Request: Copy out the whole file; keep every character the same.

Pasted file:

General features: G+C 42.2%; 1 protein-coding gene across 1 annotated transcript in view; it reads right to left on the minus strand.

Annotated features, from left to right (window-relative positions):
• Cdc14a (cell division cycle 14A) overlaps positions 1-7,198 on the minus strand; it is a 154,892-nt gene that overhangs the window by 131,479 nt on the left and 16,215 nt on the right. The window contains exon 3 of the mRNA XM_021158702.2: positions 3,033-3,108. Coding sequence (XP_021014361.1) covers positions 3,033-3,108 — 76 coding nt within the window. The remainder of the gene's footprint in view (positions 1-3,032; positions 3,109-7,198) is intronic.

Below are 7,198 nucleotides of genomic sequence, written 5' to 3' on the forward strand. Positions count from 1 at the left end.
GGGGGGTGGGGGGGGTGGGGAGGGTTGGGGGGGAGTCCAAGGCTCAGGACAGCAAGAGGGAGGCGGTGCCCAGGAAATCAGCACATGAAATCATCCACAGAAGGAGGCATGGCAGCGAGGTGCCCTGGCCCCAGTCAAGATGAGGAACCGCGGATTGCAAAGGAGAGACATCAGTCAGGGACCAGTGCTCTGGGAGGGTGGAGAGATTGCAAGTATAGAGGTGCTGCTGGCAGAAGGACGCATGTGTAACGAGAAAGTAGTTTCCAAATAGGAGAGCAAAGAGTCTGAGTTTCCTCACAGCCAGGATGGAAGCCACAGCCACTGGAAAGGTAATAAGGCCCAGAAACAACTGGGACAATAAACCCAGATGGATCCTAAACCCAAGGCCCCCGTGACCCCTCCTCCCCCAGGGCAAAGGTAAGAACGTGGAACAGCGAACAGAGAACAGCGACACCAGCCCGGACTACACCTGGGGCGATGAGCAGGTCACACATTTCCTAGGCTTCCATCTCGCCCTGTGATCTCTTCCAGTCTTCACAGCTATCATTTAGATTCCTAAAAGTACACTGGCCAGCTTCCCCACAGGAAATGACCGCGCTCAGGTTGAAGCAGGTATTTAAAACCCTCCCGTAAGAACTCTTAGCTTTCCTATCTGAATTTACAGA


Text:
General features: G+C 42.2%; 1 protein-coding gene across 1 annotated transcript in view; it reads right to left on the minus strand.

Annotated features, from left to right (window-relative positions):
• Cdc14a (cell division cycle 14A) overlaps positions 1-7,198 on the minus strand; it is a 154,892-nt gene that overhangs the window by 131,479 nt on the left and 16,215 nt on the right. The window contains exon 3 of the mRNA XM_021158702.2: positions 3,033-3,108. Coding sequence (XP_021014361.1) covers positions 3,033-3,108 — 76 coding nt within the window. The remainder of the gene's footprint in view (positions 1-3,032; positions 3,109-7,198) is intronic.

Below are 7,198 nucleotides of genomic sequence, written 5' to 3' on the forward strand. Positions count from 1 at the left end.
GGGGGGTGGGGGGGGTGGGGAGGGTTGGGGGGGAGTCCAAGGCTCAGGACAGCAAGAGGGAGGCGGTGCCCAGGAAATCAGCACATGAAATCATCCACAGAAGGAGGCATGGCAGCGAGGTGCCCTGGCCCCAGTCAAGATGAGGAACCGCGGATTGCAAAGGAGAGACATCAGTCAGGGACCAGTGCTCTGGGAGGGTGGAGAGATTGCAAGTATAGAGGTGCTGCTGGCAGAAGGACGCATGTGTAACGAGAAAGTAGTTTCCAAATAGGAGAGCAAAGAGTCTGAGTTTCCTCACAGCCAGGATGGAAGCCACAGCCACTGGAAAGGTAATAAGGCCCAGAAACAACTGGGACAATAAACCCAGATGGATCCTAAACCCAAGGCCCCCGTGACCCCTCCTCCCCCAGGGCAAAGGTAAGAACGTGGAACAGCGAACAGAGAACAGCGACACCAGCCCGGACTACACCTGGGGCGATGAGCAGGTCACACATTTCCTAGGCTTCCATCTCGCCCTGTGATCTCTTCCAGTCTTCACAGCTATCATTTAGATTCCTAAAAGTACACTGGCCAGCTTCCCCACAGGAAATGACCGCGCTCAGGTTGAAGCAGGTATTTAAAACCCTCCCGTAAGAACTCTTAGCTTTCCTATCTGAATTTACAGA